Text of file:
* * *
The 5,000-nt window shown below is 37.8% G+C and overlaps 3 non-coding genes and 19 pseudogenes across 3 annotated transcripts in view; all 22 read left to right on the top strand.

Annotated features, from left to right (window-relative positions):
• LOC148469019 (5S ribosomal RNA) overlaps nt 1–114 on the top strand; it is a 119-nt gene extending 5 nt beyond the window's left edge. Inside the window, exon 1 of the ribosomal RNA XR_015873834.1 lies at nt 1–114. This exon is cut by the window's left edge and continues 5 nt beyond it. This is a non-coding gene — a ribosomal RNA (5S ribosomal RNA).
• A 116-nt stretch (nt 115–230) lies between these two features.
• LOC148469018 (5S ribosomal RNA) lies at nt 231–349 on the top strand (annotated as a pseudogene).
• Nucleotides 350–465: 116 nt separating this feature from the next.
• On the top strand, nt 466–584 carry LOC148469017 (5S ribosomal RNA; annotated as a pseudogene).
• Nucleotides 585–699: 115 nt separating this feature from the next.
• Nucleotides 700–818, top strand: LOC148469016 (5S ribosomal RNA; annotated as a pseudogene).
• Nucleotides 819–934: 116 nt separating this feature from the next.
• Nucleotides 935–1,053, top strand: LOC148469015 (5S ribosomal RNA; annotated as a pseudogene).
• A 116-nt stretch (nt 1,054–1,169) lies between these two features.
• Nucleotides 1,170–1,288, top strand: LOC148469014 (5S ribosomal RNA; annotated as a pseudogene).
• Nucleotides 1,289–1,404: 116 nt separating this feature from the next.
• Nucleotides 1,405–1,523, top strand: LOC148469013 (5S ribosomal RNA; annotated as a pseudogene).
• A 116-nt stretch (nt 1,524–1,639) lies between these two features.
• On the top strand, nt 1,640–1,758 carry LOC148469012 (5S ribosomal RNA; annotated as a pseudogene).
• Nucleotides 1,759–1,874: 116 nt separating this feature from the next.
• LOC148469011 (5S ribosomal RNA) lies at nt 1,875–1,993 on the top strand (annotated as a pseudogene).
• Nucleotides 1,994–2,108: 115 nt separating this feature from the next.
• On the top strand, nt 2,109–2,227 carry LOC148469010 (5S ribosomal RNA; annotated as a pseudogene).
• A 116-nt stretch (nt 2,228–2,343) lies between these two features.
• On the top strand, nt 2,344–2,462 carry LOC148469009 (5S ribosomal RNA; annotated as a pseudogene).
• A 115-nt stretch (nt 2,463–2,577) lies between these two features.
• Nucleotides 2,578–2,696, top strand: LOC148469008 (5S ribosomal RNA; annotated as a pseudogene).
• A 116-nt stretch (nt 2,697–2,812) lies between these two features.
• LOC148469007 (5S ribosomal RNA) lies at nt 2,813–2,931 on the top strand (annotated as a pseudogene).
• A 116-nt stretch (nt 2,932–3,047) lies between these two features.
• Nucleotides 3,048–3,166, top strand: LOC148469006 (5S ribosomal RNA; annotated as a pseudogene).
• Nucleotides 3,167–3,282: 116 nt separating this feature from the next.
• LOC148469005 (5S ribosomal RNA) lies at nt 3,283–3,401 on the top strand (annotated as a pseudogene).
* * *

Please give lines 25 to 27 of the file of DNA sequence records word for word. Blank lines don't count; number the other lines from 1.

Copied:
• Nucleotides 2,578–2,696, top strand: LOC148469008 (5S ribosomal RNA; annotated as a pseudogene).
• A 116-nt stretch (nt 2,697–2,812) lies between these two features.
• LOC148469007 (5S ribosomal RNA) lies at nt 2,813–2,931 on the top strand (annotated as a pseudogene).